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Back to the future
#city planning

Back to the future

Oslo was once built entirely of wood. The project chosen to redesign the area around its railway station heralds the return of this traditional building material to the Scandinavian metropolis. A spectacular office tower with an innovative hub is being developed, named Fjordporten.

The history of the Norwegian capital spans around one thousand years. With the exception of churches, castles and around 400 townhouses, medieval Oslo was built from timber. After the Great Fire of 1624, the city was relocated and rebuilt according to Renaissance ideals. From then on, bricks and stone were the preferred choice for construction. But recently, this traditional building material began to be readopted. The trendsetting urban development project Fjordporten at Oslo’s main railway station is a prime example.

Tower, Fjordporten, Oslo

Record holders in urban timber construction

When it comes to timber construction, Norway has lately become the world champion. The small town of Brumunddal, 140 kilometres to the north of Oslo, is the site of what is currently the world’s highest timber high-rise, Mjøstårnet. At 85.4 metres high, the special feature of this mixed-use tower is its omission of a concrete core. Although future plyscrapers such as the WoHo in Berlin and The Dutch Mountains in Eindhoven are going to climb even higher into the sky in the near future, they differ from this Norwegian tower because they are planned as hybrid constructions using a combination of timber and concrete. This makes them comparable to only a limited extent.

The new urban development project Fjordporten Oslo S aims to push ahead with sustainable urbanization using timber construction. Back in 2017, Bane NOR Eiendom – a subsidiary of the state railway company – announced an architecture competition. Besides a future-proof building method, the client was looking for a design that would interact with its surroundings and offer good infrastructure to enable further development in the city quarter.

Pergola, Fjordporten, Oslo
A pergola made of honeycomb-shaped timber elements connects the tower with the surrounding public space.

A tree-covered tower

The master plan for “Nordisk Lys” (Nordic Light) by Reiulf Ramstad Architects and C.F. Møller Architects was chosen ahead of designs submitted by renowned architects such as Bjarke Ingels and Christoph Ingenhoven. The winning design has a tree-covered tower with stacked cubes as its fundamental element. At the base of the tower, a pergola made of honeycomb-shaped timber elements connects the high-rise structure with the surrounding public space.

A clear architectural identity and a thorough sustainability profile define the project’s end result.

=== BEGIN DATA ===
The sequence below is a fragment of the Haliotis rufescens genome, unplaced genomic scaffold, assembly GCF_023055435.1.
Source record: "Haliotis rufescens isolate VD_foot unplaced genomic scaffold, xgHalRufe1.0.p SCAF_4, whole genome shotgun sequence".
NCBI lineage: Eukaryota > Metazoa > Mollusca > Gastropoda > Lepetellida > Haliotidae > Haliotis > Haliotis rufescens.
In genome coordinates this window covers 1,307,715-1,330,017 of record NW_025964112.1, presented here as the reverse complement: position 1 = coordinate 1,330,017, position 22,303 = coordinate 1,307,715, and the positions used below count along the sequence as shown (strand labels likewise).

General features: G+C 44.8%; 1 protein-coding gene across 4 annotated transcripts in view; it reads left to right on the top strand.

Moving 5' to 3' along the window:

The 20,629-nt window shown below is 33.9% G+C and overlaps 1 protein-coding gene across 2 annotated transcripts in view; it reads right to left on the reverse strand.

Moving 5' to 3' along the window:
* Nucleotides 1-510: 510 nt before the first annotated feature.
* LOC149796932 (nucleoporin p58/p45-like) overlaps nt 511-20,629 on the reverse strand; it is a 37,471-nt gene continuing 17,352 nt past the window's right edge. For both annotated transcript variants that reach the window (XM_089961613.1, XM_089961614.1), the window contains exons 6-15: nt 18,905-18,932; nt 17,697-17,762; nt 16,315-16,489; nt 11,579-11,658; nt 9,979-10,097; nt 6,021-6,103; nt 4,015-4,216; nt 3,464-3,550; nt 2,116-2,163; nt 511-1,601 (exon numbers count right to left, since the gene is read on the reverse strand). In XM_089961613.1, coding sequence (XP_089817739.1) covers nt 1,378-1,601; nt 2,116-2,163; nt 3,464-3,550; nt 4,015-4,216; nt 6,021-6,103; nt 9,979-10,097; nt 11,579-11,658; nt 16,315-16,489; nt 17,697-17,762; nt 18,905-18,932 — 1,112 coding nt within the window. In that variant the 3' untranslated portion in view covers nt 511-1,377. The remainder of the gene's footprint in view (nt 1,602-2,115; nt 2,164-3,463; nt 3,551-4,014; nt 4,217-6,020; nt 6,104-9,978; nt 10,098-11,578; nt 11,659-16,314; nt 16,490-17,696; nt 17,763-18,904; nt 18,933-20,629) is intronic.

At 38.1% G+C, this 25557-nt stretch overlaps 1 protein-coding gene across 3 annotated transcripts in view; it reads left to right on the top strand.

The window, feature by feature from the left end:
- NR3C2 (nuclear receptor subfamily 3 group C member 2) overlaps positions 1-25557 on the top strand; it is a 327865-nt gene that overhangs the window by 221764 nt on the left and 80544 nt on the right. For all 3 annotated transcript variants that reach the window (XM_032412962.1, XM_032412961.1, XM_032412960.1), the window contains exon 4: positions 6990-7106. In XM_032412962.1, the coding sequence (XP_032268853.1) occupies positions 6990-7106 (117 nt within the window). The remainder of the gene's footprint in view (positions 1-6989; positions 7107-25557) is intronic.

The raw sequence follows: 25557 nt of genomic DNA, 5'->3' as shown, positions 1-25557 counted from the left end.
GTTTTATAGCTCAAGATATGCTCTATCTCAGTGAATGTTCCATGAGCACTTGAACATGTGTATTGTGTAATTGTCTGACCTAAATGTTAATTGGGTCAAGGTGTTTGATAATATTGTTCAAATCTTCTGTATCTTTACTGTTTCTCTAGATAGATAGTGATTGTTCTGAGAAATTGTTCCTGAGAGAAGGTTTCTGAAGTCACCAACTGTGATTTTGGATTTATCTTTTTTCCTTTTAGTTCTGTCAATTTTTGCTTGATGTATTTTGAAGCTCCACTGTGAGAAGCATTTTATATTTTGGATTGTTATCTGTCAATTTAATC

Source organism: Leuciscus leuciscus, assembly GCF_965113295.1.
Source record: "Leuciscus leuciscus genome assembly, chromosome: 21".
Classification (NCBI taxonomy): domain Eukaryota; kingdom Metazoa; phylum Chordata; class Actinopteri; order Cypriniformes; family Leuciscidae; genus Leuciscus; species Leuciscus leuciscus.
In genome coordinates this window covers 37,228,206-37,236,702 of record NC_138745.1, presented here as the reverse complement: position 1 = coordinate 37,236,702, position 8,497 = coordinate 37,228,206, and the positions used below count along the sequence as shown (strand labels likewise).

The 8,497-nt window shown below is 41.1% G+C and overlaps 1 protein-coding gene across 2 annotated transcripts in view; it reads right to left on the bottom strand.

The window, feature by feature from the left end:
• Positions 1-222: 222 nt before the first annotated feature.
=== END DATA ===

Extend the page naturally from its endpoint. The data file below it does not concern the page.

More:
C.F. Møller Architects

The jury comments: “‘Nordic Light’ takes its strength from a controlled and careful form expression.” Travellers will be offered a new kind of experience and a positive spatial encounter in the hub. The project description by architectural firm C.F. Møller reads: “By combining tradition and innovation, Fjordporten at Oslo central station merges transport, work, leisure time, culture and business into a forward-oriented and robust hub.”

Rooftop terrace, Nordic Light, Oslo
The tower’s rooftop terrace will be open to the public and offer a spectacular view of the Oslofjord.

Closed-loop cycle of raw materials

The master plan aims to make a significant contribution towards reviving the district around the listed railway station building. Besides a number of shops and eateries, the development project includes a cultural and conference centre, and also a hotel. The architects explain in their master plan: “The primary aim for Fjordporten is to combine effective traffic logistics with attractive internal and external urban spaces. This is obtained by high architectural quality and streamlined transfers between the various means of transport. A clear architectural identity and a thorough sustainability profile define the project’s end result.”

Tower in misty weather, Fjordporten, Oslo
Eye-catching even in poor weather conditions: the office and hotel tower with its gigantic winter gardens.

The building’s materials are a subtle reference to the time when the city was built from wood.

C.F. Møller Architects

Implementing this design is a real constructional challenge. The timber structure of the high-rise is clad with a glass facade that reveals lush vegetation inside and outside the building. The storeys are frequently interrupted by vertical openings where plants serve as “green lungs”. These gigantic winter gardens with a timber spiral staircase will be visible for miles around.

Timber combined with concrete

As a green building, this timber high-rise will be certified according to the UK sustainability assessment method BREEAM. Its focus is on the closed-loop cycle of raw materials and cost evaluation throughout the entire life cycle of the building.

Railway station, Oslo
The successful fusion of old parts of the building and modern timber construction is shown throughout the railway station site.

A hybrid design has been chosen as the method of construction, with timber and concrete combined to create the structure. The expansive tower facade is made of high-tech glass, the architects reveal. Their project description explains: “The building’s materials are a subtle reference to the time when the city was built from wood.”

Text: Gertraud Gerst
Translation: Rosemary Bridger-Lippe
Renderings: C.F. Møller Architects

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